Australia’s Overlooked Historical Wonders
From the Acropolis in Greece to the Forbidden Palace in China to Machu Pichu in Peru, there are so many history-rich destinations for a globe trotter to roam. For a history addict like me, standing in places with such extraordinary historical significance means stepping back hundreds or thousands of years into the lives of our predecessors.
But there’s one gem in the world that is often overlooked when contemplating history: a place that seems comparatively young, despite its long life. Australia is often left off of the list of historically significant places, which I believe to be a mistake.
Of course, being many flavors of history nerd, I feel obliged to begin by mentioning that Australia’s geological history is fascinating. To me, there are few ways to better get to know an area than to learn how it came to be. Australia is home to volcanoes, glacier-sculpted landscapes, and plentiful mineral stores.
Geologically speaking, Australia’s most famous feature is Uluru, also known as Ayers Rock, the gigantic sandstone monolith in central Australia. Of particular interest might be the columnar dolerite cliffs of Tanzania, volcanic beauties of Victoria, the sea cliffs of Loch Ard Gorge, and Wave Rock in Hayden.
Australia has huge expanses of land to cross with many routes to take, making it difficult to plan how to get from one geological marvel to the next. To make the best of your gas and time, you may choose to sign up for one of the many Australian tours that cross the nation that will hit highlights in between cities you want to visit.
Earliest Humans & Indigenous Culture
Australia’s human history goes back around 50,000 years. Scientists are still not quite united on how the earliest denizens of Australia made it there, whether via boats or via land bridges that have since disappeared under rising sea levels. There are museum exhibits across the country dedicated to these early Australians, particularly to the extraordinary survival skills of the Bushmen who lived in the harsh conditions of the Outback, skills that have been passed down to their modern ancestors.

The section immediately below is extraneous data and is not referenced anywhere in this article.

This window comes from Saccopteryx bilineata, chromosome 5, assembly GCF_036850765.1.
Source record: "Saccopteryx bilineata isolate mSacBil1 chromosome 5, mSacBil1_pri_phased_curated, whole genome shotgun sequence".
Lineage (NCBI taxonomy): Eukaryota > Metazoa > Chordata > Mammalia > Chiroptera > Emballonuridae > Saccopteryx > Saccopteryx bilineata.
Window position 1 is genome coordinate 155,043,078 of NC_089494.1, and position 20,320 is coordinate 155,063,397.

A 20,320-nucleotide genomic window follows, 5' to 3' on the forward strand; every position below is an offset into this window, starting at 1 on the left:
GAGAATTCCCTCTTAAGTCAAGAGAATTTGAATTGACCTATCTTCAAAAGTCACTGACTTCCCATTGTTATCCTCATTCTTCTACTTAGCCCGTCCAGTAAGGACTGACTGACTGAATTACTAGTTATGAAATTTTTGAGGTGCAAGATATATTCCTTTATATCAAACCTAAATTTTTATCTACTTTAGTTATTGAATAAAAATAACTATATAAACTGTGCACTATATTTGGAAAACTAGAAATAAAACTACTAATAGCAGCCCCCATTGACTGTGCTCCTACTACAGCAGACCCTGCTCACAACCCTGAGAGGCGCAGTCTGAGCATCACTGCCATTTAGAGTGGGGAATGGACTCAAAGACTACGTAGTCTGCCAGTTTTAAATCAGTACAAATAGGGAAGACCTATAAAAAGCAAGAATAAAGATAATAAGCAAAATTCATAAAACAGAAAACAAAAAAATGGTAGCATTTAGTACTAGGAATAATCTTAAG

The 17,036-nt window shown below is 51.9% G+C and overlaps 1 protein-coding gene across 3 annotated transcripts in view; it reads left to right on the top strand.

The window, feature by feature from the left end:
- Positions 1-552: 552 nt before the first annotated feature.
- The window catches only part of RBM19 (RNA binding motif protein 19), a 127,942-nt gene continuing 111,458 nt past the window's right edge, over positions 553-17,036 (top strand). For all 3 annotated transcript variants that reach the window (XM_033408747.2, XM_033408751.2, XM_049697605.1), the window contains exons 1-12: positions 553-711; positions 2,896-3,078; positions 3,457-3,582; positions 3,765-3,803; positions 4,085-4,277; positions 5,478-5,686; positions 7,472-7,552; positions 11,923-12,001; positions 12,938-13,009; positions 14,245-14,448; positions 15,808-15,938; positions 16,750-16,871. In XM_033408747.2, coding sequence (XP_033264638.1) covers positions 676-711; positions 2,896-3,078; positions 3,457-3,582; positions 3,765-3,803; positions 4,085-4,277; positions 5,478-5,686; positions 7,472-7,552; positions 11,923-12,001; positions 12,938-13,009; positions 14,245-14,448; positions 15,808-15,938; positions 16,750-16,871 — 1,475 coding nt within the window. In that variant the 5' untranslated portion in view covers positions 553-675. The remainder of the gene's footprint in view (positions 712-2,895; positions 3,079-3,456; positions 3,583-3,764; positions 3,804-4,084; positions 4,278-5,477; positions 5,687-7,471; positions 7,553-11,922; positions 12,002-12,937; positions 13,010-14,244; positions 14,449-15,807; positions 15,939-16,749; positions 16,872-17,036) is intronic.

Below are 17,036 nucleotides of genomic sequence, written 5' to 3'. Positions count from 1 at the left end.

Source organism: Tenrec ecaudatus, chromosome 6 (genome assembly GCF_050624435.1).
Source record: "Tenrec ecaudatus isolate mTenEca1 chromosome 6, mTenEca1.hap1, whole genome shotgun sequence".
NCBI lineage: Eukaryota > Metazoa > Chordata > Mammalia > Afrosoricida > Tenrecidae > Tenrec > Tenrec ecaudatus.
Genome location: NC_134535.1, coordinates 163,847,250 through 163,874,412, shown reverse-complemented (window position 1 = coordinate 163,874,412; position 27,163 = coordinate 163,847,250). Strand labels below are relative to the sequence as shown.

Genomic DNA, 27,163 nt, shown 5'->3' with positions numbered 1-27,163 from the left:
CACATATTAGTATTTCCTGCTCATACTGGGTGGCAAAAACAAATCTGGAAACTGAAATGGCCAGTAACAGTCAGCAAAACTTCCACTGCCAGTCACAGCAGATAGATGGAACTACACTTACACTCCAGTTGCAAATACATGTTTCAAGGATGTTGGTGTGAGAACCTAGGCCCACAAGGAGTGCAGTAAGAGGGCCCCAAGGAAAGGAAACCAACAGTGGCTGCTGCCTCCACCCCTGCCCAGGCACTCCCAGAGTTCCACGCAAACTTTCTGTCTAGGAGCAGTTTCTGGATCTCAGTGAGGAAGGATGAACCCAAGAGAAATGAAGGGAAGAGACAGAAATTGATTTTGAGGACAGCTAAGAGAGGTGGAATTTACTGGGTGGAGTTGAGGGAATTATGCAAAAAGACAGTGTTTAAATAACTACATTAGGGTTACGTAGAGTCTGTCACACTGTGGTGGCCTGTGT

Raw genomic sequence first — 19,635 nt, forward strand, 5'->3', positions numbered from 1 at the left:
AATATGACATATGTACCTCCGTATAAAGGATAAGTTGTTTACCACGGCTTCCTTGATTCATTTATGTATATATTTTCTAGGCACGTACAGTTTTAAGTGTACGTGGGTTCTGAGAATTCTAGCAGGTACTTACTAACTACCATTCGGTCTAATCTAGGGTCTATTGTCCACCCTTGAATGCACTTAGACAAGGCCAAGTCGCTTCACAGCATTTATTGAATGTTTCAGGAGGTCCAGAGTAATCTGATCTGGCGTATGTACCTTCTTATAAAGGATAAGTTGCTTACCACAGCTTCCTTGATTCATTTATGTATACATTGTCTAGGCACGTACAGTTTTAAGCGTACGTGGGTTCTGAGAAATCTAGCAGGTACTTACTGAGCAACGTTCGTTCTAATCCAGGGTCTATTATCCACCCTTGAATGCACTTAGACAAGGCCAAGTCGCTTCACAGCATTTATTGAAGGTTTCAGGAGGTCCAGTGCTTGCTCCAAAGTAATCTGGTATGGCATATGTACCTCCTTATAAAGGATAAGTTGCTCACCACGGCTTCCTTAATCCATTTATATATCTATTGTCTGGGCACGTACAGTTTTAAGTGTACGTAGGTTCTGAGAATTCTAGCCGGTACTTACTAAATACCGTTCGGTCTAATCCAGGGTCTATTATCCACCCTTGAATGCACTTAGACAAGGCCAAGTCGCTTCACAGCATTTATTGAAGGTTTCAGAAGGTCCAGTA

One of my favorite aspects of Australia is its history of Aboriginal art which spans thousands of years. From sacred petroglyphs to weaving techniques, there are such beautiful traditional colors and patterns to be enjoyed either in museums or in the work of contemporary artists.
Ancestral Aboriginal people have faced great adversity with the process of globalization. As with many native peoples, they have been dispossessed and marginalized in Australian culture for hundreds of years. Any student of history will enjoy learning about the inspiring quest for Aboriginal social justice and the brave individuals that lead the fight for equality. Most historical museums in Australia will feature a section on the subject and the Aboriginal Heritage Museum in Northbridge, NSW focuses on it.
Australia was claimed for Britain in 1770 by the famous Captain James Cook almost a hundred years after its discovery by Europeans. Within a couple of decades, over 150,000 Australians were brought overseas to their rugged new home as convicts, beginning a new life that is remembered today by many Australians as part of their family history.
Immigration became a major source of population increase throughout the 19th century. Notable groups moving to Australia came from Greece, Britain, and India. Many people came, as with the American West, to take jobs in the industries that required manual labor- mining, railroad building, etc. These people have formed communities with strong ties to their original homelands while also forming a distinct Australian culture. The history of such immigrants, too, is an important element of the Australian identity.
Australia officially became its own nation on January 1st, 1901. Not even two decades later, it entered the First World War and suffered massive casualties- almost 65% of the young men who went out to war never came home. You can visit the Australian War Memorial to learn more about the servicemen and women who fought for Australia and peruse the archives housed there.
Australia has a resonant history that is both intensely unique and also born from many parts of the world. Considered a “young” country, it’s easy to dismiss it as not having much of a story to tell. But Australia is one of the true melting pots, with thousands of years of cultural antiquity and a historical microcosm of colonialism and immigration on top of that. Take some time to get to know the long and fascinating of history of Australia- you might just be surprised what you find.
Julius Wright is a travel writer and photographer with a love of trying new foods and learning cultural history.